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Review: Kristen Stewart’s Directorial Debut Short ‘Come Swim’

Death is not the greatest loss in life. The greatest loss is what dies inside us while we live. — Norman Cousins Many of us have a fear of the water, there is something unnerving about what lurks beneath us and the threat of being pulled under. Kristen Stewart’s (yes, that Kristen Stewart from Twilight) […]

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Review: The Florida Project

“Childhood means simplicity. Look at the world with the child’s eye – it is very beautiful.” Kailash Satyarthi In Sean Baker’s excellent The Florida Project we see the glorious, almost technicolor world through the eyes of six year old Moonee (Brooklynn Prince), who is living below the poverty line in post-election America. However, she doesn’t see […]

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Review: Call Me By Your Name

A review by Bianca Garner “Nature has cunning ways of finding our weakest spot.” These words are profound and they sum up the power of love, it makes us weak in ways we never thought possible, but this same weakness can make an individual stronger. Call Me By Your Name addresses the complexities of a […]

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Independent Filmmaker Arthur Egeli Reconstructs A ‘Murder On The Cape’

I knew a little about the true story of Christa Worthington, a fashion writer who was involved in a coastal affair, before being brutally murdered. When I sat down to watch Arthur Egeli‘s film based on those events, Murder on the Cape, I went looking into it even further. The screenplay from Egeli has a […]

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Rat Film Is Perhaps The Most Arresting Documentary Of The Century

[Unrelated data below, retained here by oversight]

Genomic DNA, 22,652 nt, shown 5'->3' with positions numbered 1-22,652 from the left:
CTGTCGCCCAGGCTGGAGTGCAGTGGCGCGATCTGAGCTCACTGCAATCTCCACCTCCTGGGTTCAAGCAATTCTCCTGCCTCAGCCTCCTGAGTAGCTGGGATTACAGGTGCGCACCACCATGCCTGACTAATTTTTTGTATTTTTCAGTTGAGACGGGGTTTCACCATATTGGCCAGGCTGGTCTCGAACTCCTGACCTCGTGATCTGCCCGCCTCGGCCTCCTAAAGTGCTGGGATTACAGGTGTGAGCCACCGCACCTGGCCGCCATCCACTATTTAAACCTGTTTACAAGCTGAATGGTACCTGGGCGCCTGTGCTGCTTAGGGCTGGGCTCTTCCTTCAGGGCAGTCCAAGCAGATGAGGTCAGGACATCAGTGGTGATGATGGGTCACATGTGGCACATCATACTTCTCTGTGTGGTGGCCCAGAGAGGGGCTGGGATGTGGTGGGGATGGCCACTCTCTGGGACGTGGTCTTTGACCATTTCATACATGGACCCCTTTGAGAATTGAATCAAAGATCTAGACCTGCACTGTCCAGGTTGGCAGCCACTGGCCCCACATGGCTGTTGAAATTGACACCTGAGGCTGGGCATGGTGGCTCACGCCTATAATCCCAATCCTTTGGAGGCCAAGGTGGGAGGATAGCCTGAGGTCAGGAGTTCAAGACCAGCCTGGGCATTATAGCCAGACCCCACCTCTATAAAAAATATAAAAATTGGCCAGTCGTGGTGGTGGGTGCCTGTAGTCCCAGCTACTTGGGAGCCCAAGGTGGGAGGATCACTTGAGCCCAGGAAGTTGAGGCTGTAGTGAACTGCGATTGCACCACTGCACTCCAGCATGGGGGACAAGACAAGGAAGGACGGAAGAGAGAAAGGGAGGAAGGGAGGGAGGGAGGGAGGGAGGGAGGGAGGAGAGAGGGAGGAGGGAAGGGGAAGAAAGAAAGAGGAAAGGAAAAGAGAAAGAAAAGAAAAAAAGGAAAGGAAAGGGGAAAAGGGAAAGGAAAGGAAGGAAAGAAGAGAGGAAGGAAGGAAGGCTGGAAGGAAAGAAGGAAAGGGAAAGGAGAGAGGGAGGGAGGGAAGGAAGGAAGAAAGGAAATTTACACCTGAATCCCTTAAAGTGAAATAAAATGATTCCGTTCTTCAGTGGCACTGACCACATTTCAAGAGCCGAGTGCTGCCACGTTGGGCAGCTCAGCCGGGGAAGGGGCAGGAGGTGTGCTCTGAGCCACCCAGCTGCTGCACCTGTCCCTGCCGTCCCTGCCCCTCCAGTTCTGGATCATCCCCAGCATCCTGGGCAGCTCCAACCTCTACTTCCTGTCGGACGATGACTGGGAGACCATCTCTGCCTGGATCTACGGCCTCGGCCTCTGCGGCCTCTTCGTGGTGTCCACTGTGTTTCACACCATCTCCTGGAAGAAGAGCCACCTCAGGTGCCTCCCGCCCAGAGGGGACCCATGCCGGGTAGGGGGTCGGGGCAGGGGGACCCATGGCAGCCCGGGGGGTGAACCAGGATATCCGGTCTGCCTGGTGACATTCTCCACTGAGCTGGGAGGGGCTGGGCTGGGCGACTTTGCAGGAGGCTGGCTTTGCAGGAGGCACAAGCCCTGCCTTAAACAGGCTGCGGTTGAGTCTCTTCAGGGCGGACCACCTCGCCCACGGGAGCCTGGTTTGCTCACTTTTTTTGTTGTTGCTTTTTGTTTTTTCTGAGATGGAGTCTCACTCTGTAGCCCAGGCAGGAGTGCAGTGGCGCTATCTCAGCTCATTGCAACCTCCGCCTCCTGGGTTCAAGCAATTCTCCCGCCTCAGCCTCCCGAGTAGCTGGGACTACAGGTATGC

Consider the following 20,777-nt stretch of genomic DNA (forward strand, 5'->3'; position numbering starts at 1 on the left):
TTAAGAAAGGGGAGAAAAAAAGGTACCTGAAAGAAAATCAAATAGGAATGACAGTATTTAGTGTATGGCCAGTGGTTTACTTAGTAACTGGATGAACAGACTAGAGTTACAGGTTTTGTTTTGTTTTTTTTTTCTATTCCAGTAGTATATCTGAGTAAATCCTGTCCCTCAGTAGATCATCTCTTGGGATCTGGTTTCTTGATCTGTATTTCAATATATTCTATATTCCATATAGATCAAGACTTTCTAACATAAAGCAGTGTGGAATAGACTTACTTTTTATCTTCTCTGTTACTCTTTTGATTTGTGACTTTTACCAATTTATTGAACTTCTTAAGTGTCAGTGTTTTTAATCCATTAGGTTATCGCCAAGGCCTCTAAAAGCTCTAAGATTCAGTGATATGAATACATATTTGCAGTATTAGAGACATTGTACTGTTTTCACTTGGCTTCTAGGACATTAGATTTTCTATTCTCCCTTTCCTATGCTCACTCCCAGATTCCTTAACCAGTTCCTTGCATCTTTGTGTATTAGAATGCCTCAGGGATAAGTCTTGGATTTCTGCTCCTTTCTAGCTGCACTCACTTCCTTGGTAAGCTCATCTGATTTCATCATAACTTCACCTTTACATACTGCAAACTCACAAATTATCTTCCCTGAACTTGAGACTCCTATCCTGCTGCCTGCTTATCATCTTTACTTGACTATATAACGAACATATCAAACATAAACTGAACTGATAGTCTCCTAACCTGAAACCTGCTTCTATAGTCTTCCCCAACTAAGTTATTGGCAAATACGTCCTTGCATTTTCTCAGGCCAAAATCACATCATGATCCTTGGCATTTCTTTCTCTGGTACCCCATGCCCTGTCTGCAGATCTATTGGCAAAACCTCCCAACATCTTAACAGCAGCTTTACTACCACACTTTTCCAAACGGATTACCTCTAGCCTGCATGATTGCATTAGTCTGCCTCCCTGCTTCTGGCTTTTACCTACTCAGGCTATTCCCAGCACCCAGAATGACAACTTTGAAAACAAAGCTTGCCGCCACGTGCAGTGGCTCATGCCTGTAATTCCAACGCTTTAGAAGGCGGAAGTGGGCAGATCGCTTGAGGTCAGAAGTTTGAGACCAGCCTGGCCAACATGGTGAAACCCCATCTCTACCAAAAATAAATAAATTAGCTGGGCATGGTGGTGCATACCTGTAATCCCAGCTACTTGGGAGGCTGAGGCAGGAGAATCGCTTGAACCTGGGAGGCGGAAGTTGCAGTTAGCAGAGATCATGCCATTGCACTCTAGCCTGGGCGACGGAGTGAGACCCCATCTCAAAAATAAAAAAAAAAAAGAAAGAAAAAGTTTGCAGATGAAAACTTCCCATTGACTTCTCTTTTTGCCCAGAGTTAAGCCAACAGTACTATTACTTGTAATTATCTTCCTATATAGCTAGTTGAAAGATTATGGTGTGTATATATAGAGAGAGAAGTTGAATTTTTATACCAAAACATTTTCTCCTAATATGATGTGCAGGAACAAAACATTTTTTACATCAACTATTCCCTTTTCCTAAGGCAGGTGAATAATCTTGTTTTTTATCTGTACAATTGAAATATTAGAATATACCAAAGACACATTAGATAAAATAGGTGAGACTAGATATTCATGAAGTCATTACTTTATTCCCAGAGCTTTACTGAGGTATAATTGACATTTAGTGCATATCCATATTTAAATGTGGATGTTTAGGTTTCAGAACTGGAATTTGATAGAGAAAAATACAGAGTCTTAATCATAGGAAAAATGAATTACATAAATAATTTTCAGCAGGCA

At last, it’s what we’ve been asking for: a documentary about Baltimore’s storied rat infestation. What if a documentary compared the lives of rats to the lives of human beings? It is the prompt for a problematic, think-piece-generating film sure to divide viewers on the socio-political spectrum. And that’s what director Theo Anthony gets at in […]

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Warehoused: The Documentary Film Takes Us To The Refugee Camps Of Kenya

With the candid, provoking feature-length documentary Warehoused, from Life Is My Movie Entertainment, I was not only reminded of the power of the non-fiction genre, but once again lucky enough to gain further insight into parts of the world we still somehow take for granted. Directed by Vincent Vittorio and Asher Emmanuel, Warehoused gets straight […]

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WANTED: Unpaid But Passionate Film Writers

I guess by now most of you are aware of the new name and layout of the site. A site that has been running since 2014, striving to shine bright lights across the alternative corners of the film world. And of course I want to keep building on that, this site really must greater than […]

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Darren Aronofsky’s Mother! Proves To Polarize With Its Ambiguity

So many things to say about Darren Aronofsky’s new film, Mother!. First, I want to express that I really liked it. It’s scary, intense, emotional, frenetic, and ambiguous, which I think might be its greatest strength. For most of the film, it has rising and falling tension, but never becomes more than what the average […]

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‘I’m Not Ashamed’ Review: Pandering For Jesus (And Columbine)

On April 20, 1999, two high school seniors, Eric Harris and Dyland Klebold, opened fire on the grounds of Columbine High School, killing twelve students and one teacher, in addition to injuring twenty-one students as a few tried to escape the chaos happening in real-time, before they turned the gun on themselves. The attack is […]

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Maren Ade’s Latest Film Toni Erdmann Is Both Long And Alluring

When the movie Toni Erdmann entered our lives last May we assumed without agenda this was about a father’s relationship with his (grown-up) daughter. Which it kind of is, but more than that it turns out to be about a daughter, and her relationship with her (juvenile) father. This is not exactly a devastating plot […]